February Scrap Pricing Now Poised to Drop $20-$40

Written by John Packard

SMU scrap sources are all telling us that the recent transactions with Turkey have “surprised” dealers, the net result may well be a much weaker domestic scrap market than anticipated as we move into February negotiations next week. A weaker scrap market, especially if it were to drop $35-$40 per gross ton would dampen price negotiations between buyers and the steel mills.

At the beginning of January most dealers expected February scrap pricing to be relatively stable. Then, over the past week the word started to leak out of an export deal done down $20. The expectations of a down February have started to sink in with one scrap dealer telling me, “…Prices will drop in Feb and now, due to the recent export sales, prices will fall more than the expected $15-20gt to more like down $30-35gt. Strong domestic demand and limited supply (most dealers have cleared the decks in Jan) should limit the drop.”

Another scrap executive provided more detail on what is driving the market and what the dealers now expect going forward:

‘The ferrous market has surprisingly become a bit of a mess as we head into the end of January.  Publicly-held scrap export companies decided earlier this week to sell several cargos to Turkish buyers at prices about $27/MT lower than the previous sale.  Then a day or so later, a privately-held exporter sold $13/MT lower, followed by two more cargoes sold by the publicly-held exporters even a few $/MT lower yet.  The new export level is now around $240/MT for the 80/20 grade.  These moves surprised the entire market, including, I think, the Turkish buyers.  I imagine that some of the most upset crowds are the finished steel sales people who are going to have a tough time pushing prices higher and maybe even keeping them at current levels as buyers begin to sit on their hands and watch the ferrous market collapse a bit.

The two primary reasons for the precipitous drops were (1) the continued very weak Turkish steel market (weak local currency, lethargic end demand, power curtailments stalling production at Turkish mills for the last month and enough of an alternative supply from the European alternative sources, no improving conditions appearing on the horizon), and (2) the need of the publicly-traded companies to liquidate some inventory they have been accumulating since early-December.  I have to think all the exporters are going to lose money on these sales, though they will succeed to some degree in resetting the market price.  As an aside, this is exactly why scrap companies should not be public.  Playing to the whims of investors rather than taking a longer view of the market can really put a crimp on taking advantage of opportunities.  But that is a story for another day.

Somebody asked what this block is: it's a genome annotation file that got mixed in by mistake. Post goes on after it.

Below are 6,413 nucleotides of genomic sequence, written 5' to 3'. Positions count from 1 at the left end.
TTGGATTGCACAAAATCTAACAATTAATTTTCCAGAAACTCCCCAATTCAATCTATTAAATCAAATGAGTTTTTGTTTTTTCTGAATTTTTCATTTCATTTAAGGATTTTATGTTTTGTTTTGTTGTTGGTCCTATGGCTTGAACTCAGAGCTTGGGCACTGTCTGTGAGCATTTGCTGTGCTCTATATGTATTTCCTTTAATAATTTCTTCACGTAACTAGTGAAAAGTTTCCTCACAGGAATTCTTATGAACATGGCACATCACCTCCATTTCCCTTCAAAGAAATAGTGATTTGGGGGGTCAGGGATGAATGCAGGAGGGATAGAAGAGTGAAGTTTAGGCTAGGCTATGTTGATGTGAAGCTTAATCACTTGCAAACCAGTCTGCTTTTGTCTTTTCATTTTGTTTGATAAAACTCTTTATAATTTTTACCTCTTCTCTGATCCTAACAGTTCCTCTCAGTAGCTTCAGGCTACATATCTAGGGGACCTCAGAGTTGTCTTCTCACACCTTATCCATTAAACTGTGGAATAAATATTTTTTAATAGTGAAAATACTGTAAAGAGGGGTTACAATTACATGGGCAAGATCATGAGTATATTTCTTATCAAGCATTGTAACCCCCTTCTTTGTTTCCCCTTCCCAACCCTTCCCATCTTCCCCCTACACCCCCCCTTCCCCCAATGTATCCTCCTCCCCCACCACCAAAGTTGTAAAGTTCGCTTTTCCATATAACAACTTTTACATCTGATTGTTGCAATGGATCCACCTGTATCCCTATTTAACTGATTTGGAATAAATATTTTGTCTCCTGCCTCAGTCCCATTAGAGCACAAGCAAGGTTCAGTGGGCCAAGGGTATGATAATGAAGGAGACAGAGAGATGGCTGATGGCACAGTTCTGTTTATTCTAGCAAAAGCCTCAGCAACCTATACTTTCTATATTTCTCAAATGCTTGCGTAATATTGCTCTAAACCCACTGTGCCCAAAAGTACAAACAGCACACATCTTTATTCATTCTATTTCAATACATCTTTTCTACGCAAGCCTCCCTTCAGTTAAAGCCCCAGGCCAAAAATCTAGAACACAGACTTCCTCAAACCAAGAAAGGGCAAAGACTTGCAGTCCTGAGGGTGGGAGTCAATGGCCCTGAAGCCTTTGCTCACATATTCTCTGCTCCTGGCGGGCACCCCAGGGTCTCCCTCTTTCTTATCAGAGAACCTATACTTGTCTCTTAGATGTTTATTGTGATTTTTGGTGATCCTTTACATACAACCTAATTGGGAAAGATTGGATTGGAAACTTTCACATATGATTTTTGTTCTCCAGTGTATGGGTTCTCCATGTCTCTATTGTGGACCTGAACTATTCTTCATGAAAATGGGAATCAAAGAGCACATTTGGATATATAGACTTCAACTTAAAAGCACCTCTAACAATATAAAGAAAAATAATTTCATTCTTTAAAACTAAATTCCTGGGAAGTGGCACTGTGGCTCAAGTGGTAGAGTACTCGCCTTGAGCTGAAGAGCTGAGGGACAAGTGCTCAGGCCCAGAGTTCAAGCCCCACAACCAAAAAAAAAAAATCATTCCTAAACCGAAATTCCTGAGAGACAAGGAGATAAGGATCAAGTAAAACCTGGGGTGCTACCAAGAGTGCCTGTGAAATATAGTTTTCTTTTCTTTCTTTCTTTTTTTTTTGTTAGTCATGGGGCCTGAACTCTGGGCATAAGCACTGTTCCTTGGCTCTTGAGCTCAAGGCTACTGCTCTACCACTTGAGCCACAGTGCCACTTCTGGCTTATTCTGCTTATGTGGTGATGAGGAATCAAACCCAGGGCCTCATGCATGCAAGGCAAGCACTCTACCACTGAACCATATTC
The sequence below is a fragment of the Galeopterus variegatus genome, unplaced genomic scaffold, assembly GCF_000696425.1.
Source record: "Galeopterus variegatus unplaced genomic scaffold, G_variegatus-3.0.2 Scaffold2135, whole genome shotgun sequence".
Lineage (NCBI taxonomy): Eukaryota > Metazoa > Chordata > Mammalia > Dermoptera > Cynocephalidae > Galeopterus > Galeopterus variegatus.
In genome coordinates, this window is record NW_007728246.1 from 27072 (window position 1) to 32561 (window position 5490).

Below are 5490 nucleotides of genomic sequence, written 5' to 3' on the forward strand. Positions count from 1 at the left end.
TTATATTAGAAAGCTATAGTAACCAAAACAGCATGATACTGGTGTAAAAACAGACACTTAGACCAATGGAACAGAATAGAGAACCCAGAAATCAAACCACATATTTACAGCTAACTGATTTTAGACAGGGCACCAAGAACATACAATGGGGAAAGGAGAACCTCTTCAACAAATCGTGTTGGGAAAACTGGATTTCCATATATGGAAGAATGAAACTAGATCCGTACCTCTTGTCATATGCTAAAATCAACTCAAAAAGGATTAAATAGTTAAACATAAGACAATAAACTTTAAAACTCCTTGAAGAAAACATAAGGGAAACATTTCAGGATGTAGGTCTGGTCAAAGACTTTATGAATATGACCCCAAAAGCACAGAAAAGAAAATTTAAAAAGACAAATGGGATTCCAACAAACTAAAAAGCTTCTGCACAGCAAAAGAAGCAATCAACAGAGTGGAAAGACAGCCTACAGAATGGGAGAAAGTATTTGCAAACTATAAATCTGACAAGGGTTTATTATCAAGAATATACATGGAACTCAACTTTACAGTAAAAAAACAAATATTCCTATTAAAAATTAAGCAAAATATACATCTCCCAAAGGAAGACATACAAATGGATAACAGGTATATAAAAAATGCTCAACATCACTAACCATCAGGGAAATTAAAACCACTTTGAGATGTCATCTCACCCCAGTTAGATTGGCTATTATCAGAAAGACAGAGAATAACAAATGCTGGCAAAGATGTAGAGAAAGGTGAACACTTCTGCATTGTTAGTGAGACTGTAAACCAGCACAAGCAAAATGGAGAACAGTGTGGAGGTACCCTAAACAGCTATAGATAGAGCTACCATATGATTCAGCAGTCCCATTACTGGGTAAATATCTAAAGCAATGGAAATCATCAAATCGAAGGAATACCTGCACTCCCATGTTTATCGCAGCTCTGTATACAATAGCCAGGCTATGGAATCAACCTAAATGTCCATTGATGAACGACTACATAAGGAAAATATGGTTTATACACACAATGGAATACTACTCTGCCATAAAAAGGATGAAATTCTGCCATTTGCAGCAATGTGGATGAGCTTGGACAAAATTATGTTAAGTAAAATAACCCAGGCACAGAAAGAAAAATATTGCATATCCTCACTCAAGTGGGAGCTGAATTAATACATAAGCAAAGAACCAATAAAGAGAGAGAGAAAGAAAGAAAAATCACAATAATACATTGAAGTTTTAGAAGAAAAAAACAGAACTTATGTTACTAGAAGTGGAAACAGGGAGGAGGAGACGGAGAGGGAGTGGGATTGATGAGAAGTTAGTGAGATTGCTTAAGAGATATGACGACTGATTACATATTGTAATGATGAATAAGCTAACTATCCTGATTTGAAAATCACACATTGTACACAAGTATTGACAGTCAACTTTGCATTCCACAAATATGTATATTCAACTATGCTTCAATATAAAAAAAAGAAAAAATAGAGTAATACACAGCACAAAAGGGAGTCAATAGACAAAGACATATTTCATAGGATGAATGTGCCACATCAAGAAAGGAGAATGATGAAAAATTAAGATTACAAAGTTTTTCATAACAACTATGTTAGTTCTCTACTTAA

Despite the weakness in the Turkish market, they still bought no fewer than five US cargos this week at that I think they believe are attractive prices.  They were good traders as they bought a few cargos, watched the panic-stricken Americans offer more scrap and negotiate against themselves for a lower price, and stepped in to buy at a more attractive point for themselves.  They must have said something like “and here we thought Christmas was on December 25th, not January 25th!”

The good news: the domestic US market is operating in a very different, and more positive, situation.  Dealers liquidated a lot of inventory in December and January, and now are left without much overhang despite improved scrap flows into our yards once we got into January.  My company is probably going to end January with our lowest ferrous inventory levels in seven years.  And while we typically see scrap devalue a bit in February after the January restocking period at steel mills (most people had thinking a drop of around $10-maybe $20/GT for this February), people I am speaking with now think the US domestic drop will be more like $20-$30 from January levels, and possibly slightly more.  

Late today, however, I was already hearing resistance to attempts by mills to drop prices by $40/GT for February orders.  Exporters will offer scrap to domestic consumers for February delivery, but I doubt it will not be enough to cover solid demand here.  Those offers will push the prices lower than they would have otherwise been, however.  But low inventory levels at dealers’ yards and a continued positive outlook by mills and dealers should keep the market from collapsing.  Some even anticipate a bottom in February followed by some scrap price bump in March.  

I watch our new president and I don’t know how any hot metal man or woman, or scrap dealer cannot but feel positive about his agenda, which he is pushing aggressively.  We have now and should continue to have low import levels, we are going to build pipelines with steel made in America, there is some infrastructure work that will come this year from the FastAct and more in years to come as President Trump and Congress put together more infrastructure deals.  And tax reform will create conditions in this country for more investment and business spending.  After several years of really challenging business conditions for our industries, we could well be on the precipice of a nice run for steel and ferrous scrap.  And eventually the Turkish scrap buyers will be back with better steel demand and heartier appetite for US scrap.

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